Hogan & Hartson partners have voted in favour of creating a new Berlin office with a group of senior Oppenhoff & Rädler lawyers.
The move follows discontent among some of the Oppenhoff partners in Berlin because Linklaters & Alliance, which the firm has recently merged with, was mainly interested in the Frankfurt office.
The US firm is due to gain 12 partners and the number could rise. The Lawyer revealed last week that a group of Oppenhoff partners were in talks with Hogan & Hartson.
The new firm will be called Hogan Hartson & Raue and is expected to be operational within the next three months.
Following the vote in favour of a merger with Linklaters, 23 of Oppenhoff’s 116 partners expressed their desire to leave. It is thought the figure could rise to as many as 42, which would leave a significant gap in the German partnership.
Berlin senior partner Peter Raue and top media and telecoms lawyer Christoph Wagner are among the group of 30 going to Hogan & Hartson.
Wagner refuses to be drawn on specifics but he does confirm he is in discussions with other Oppenhoff partners about joining the firm.
Oppenhoff declines to comment but it is understood that all partners have until September to decide their future as that is when the two firms to sign the merger documents.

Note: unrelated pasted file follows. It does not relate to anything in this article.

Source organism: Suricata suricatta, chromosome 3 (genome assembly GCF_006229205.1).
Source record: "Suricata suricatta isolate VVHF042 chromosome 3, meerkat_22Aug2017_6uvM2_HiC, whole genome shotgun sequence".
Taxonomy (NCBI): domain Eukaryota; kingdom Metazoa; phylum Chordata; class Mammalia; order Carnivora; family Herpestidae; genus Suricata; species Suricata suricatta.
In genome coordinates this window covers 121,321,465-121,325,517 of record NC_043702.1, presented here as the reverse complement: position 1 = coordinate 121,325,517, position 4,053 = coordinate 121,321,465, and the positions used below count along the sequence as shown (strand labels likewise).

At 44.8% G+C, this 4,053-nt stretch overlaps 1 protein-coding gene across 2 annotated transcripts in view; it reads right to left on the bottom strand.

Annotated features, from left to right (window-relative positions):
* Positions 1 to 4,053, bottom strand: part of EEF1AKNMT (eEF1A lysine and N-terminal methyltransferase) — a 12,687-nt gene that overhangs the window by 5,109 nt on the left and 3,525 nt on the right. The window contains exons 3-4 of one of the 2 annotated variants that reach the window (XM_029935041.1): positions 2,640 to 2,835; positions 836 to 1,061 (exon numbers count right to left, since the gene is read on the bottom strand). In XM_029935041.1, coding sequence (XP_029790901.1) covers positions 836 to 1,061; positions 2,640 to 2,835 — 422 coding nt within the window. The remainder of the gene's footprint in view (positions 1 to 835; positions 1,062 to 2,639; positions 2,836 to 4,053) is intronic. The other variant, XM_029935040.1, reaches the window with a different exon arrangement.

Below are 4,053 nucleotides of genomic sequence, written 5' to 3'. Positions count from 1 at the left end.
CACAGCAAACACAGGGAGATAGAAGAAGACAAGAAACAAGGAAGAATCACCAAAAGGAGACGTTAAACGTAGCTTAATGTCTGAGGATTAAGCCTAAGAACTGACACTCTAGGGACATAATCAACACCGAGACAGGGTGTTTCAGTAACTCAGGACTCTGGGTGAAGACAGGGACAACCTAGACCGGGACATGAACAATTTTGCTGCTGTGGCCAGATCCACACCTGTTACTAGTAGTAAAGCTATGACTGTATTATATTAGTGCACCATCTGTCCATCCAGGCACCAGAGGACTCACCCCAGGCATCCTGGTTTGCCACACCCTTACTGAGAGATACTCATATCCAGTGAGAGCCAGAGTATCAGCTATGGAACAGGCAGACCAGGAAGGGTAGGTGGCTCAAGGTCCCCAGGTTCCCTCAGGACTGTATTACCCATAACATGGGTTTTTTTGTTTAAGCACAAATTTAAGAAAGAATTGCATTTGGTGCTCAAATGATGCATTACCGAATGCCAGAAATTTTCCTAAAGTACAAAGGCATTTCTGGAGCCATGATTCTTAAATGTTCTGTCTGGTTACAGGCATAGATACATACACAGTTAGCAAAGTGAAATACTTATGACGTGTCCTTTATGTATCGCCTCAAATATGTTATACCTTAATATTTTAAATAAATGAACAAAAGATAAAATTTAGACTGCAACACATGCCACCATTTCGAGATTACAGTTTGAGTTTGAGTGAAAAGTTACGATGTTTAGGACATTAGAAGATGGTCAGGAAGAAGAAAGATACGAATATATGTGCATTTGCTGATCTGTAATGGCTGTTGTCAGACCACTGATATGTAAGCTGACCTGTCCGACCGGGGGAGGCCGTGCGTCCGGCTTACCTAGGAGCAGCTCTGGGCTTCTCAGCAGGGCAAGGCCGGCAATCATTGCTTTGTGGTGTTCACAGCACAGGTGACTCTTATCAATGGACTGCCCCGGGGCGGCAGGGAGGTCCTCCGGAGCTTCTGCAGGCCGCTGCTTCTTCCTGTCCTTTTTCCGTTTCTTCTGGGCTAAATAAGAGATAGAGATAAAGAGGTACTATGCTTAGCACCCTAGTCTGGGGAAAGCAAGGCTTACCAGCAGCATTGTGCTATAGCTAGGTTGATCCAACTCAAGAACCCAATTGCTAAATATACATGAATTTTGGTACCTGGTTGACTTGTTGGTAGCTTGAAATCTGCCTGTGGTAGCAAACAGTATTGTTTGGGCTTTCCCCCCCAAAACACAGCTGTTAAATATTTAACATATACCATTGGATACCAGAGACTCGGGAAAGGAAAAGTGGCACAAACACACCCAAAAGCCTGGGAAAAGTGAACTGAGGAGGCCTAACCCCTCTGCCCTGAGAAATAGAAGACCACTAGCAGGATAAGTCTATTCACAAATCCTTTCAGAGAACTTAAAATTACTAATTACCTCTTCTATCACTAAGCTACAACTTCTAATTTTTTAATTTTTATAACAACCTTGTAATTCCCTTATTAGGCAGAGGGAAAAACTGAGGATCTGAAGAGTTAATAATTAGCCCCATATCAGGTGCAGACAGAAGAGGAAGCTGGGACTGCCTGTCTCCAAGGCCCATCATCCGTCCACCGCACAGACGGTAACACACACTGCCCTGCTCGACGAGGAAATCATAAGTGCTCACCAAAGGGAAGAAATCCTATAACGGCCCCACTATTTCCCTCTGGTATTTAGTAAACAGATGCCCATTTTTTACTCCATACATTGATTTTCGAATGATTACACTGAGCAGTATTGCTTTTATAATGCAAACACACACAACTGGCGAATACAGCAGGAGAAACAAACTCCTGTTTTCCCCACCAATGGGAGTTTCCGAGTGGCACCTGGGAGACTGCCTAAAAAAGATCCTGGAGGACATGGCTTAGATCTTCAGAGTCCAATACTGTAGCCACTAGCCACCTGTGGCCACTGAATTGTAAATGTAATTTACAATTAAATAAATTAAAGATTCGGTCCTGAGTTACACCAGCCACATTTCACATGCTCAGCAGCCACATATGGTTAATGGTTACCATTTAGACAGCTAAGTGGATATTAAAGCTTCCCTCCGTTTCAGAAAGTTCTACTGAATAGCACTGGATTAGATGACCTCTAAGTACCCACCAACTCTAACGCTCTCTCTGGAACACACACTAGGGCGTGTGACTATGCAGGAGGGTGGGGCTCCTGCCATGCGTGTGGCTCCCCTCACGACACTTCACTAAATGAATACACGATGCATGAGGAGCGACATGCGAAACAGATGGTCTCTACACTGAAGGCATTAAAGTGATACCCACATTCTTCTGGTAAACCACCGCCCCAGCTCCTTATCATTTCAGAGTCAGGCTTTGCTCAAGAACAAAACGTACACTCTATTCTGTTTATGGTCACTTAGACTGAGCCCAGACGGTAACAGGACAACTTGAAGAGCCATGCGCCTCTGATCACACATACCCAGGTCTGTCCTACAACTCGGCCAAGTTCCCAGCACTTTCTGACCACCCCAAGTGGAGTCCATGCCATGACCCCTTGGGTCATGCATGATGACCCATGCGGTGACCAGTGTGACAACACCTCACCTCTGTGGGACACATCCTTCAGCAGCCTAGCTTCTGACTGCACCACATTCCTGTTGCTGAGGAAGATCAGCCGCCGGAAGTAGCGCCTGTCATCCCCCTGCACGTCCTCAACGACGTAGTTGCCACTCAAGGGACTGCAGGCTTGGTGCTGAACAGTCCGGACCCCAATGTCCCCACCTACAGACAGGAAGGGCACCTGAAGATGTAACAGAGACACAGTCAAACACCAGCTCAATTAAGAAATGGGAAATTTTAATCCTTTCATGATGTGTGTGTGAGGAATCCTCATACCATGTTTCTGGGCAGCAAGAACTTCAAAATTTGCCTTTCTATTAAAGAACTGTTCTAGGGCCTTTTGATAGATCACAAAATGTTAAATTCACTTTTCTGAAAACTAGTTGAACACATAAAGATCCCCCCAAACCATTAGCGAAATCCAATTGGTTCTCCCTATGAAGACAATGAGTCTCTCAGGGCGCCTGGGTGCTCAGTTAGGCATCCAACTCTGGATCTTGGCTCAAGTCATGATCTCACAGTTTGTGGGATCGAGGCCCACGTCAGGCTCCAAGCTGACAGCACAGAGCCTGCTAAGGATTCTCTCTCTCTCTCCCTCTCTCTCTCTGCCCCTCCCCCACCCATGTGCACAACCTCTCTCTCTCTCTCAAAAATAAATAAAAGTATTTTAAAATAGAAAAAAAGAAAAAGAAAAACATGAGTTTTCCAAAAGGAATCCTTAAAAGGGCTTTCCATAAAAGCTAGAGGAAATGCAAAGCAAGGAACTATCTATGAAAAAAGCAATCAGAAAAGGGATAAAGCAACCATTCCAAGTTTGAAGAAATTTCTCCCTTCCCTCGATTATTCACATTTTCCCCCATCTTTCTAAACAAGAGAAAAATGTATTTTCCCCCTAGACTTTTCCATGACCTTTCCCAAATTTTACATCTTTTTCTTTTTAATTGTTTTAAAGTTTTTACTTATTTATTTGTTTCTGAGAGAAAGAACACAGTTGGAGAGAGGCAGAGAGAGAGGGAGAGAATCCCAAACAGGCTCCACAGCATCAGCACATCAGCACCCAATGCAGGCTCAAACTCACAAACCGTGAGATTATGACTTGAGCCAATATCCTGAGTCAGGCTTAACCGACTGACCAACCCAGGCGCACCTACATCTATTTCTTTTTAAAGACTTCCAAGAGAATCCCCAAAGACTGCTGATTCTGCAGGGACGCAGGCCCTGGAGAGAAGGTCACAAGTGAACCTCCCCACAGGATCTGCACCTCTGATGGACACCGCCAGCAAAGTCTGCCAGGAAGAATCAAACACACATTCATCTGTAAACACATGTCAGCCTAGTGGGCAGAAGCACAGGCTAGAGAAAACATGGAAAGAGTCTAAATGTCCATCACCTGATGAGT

Wagner says the decision to hook up with the US firm was prompted by Linklaters’ lack of interest in Berlin. He says: “Linklaters has a focus on Frankfurt, Frankfurt and again Frankfurt and we are in Berlin.
“We want to be in the focus of our firm. If it has a focus on Frankfurt, then Frankfurt will grow and we will not be able to hire the brightest associates for Berlin.”
Wagner adds that the BSkyB alliance with German TV group Kirch, on which Oppenhoff and Hogan & Hartson acted for the media giant, was one of the largest in the firm’s history, yet was done out of the Berlin office.
His relationship with long-standing client BSkyB is also one of the reasons for his departure as a conflict of interest may arise.
Hogan & Hartson managing partner Bob Odle says the decision to open in Berlin started with Wagner. He says: “It all got going through [Wagner] who has been a close friend and professional colleague to many of us here for many years.”
But he adds that the German capital is an attractive market because of its similarities with the Washington market, where the firm is based.
The aim is to create a full service office, specialising in a range of work including regulation, corporate, M&A, media and litigation. It will then focus on opening more German offices, possibly in Frankfurt and Munich.